Lice (Anoplura) are obligate blood-feeding ectoparasites of mammals; humans are the preferred host for at least two species –– Pthirus pubis and Pediculus humanus. The latter has significant relevance to public health, including head lice (living in the hair) and body lice (living in clothing). Body lice are associated with poor socio-economic conditions, homeless people, and refugee-camp populations. Body lice are the main vectors of at least three serious pathogenic bacteria, namely: Rickettsia prowazekii (causing epidemic typhus), Bartonella quintana (causing trench fever), and Borrelia recurrentis (causing relapsing fever). Prevalence of the body louse is underestimated in many developed countries and, as the number of homeless people increases, louse-borne infectious diseases are also on the rise. Recently, more emphasis has been placed on the ability of head lice to transmit bacterial diseases. The DNA of three pathogenic bacteria is being increasingly detected in head lice –– including B. quintana, B. recurrentis and Yersinia pestis (causing plague).
Infected head lice are capable of acquiring, maintaining and transmitting R. prowazekii and B. quintana –– demonstrating that these lice have the potential to be a vector of pathogens. These facts may pose a very substantial threat to humanity, because such infestations are not controlled in any country, including developed countries, despite repeated efforts to eradicate them. This is mainly due to the resistance developed by lice to widely-used insecticides such as malathion and pyrethroid. The use of new effective products with different modes of action, such as ivermectin, have proven to be a promising alternative to combatting the problem of resistance.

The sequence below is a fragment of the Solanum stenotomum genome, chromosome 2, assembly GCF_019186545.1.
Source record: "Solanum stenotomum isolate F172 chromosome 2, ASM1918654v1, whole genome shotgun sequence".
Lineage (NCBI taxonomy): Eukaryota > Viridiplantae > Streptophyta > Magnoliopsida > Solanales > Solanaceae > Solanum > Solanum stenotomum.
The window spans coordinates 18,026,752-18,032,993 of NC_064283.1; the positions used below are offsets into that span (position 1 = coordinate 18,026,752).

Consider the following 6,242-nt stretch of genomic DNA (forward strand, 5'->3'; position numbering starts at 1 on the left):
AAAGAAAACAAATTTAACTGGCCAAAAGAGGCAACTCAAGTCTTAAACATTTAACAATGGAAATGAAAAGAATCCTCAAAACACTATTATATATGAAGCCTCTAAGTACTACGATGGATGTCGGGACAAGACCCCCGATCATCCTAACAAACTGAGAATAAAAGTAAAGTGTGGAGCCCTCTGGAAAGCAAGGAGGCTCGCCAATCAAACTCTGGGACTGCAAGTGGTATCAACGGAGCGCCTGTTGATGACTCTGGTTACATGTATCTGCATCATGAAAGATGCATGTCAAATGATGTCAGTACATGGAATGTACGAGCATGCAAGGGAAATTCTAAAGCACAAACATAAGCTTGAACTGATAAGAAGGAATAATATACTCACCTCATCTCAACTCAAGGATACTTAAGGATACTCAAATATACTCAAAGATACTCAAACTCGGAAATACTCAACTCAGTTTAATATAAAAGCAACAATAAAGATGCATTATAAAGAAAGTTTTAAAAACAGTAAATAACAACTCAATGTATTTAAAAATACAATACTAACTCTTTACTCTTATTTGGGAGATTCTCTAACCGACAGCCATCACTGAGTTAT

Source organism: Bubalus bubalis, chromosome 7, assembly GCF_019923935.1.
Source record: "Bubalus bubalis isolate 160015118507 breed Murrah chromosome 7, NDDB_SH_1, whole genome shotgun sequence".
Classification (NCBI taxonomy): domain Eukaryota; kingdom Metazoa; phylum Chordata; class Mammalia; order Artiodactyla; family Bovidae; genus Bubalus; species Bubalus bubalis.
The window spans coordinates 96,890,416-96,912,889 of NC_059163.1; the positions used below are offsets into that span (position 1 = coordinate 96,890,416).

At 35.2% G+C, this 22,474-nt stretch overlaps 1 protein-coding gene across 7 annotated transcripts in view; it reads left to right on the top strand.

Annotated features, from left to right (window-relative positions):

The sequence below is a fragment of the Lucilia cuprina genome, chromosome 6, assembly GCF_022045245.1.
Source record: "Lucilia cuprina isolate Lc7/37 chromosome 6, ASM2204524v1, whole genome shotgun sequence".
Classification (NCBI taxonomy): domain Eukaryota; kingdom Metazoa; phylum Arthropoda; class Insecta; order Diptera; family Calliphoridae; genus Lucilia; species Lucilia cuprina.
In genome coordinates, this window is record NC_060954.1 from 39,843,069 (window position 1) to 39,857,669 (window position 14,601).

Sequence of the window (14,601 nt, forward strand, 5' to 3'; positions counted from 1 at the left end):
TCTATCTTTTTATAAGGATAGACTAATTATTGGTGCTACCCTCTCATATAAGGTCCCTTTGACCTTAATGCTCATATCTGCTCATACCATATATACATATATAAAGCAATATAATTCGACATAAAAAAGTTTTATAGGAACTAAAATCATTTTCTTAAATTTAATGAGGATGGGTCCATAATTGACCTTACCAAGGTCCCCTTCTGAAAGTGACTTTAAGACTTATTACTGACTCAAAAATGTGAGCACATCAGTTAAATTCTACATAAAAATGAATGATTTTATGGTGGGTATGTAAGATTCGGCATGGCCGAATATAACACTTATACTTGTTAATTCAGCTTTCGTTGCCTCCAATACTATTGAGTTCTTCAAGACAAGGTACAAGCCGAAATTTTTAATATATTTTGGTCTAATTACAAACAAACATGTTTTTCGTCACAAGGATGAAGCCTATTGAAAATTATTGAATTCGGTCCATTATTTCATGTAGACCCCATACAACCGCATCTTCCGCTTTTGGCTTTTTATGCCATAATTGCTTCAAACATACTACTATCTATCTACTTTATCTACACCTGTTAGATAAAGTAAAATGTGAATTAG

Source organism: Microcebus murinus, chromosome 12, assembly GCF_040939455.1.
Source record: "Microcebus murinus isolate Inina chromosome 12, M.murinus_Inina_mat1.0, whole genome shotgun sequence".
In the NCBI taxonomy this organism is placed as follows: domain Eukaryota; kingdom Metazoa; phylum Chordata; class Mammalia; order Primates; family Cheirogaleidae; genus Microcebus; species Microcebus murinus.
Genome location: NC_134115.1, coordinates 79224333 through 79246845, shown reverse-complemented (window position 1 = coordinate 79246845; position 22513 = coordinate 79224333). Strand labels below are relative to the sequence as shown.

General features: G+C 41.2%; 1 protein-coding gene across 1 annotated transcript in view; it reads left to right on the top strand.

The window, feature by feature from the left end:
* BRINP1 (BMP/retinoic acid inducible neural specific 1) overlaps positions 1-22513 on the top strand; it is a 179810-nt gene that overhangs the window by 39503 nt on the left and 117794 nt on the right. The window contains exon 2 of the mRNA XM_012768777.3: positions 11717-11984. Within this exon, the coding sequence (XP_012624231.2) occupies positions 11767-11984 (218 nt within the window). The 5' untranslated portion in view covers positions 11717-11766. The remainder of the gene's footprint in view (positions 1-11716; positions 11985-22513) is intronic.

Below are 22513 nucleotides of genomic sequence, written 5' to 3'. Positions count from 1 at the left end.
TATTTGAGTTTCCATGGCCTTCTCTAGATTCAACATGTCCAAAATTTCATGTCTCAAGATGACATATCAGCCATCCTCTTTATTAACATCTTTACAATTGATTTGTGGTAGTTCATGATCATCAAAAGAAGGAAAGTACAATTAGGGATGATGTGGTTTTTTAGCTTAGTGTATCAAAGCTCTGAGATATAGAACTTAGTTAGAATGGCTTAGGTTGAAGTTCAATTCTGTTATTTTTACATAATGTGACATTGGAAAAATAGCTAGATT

To gain insight into the mechanisms underlying ivermectin-resistance, authors [see attached report] both looked for mutations in the ivermectin-target site (glutamate-gated chloride channel; GluCl) and searched the entire proteome for potential new loci involved in resistance from laboratory-susceptible and ivermectin-selected-resistant body lice. Proteomic analysis identified 22 differentially regulated proteins, of which 13 were up-regulated and 9 were down-regulated in the resistant strain. They showed that the trends in transcriptional variation (messenger-RNA formation) were consistent with the proteomic changes.
Among differentially expressed proteins, a complexin (a neuronal protein which plays a key role in regulating neurotransmitter release) was shown to be the most significantly down-expressed in the ivermectin-resistant lice. Moreover, DNA-mutation analysis revealed that some complexin transcripts from resistant lice gained a premature stop codon, suggesting that this down-expression might be due, in part, to secondary effects of a nonsense mutation inside the gene. Complexin (also known as synaphin; encoded by the CPLX1-CPLX2-CPLX3-CPLX4 genes) refers to any of four cytoplasmic neuronal proteins which bind to the SNARE protein complex (consisting of at least 24 proteins in yeast, more than 60 in mammalian cells, and who knows how many in body lice). These [gene-environment interactions (GxE)] data provide evidence that complexin plays a significant role in regulating ivermectin resistance in body lice. These results represent the first evidence that links complexin to insecticide resistance.
PloS Genet Aug 2o18; 14: e1007569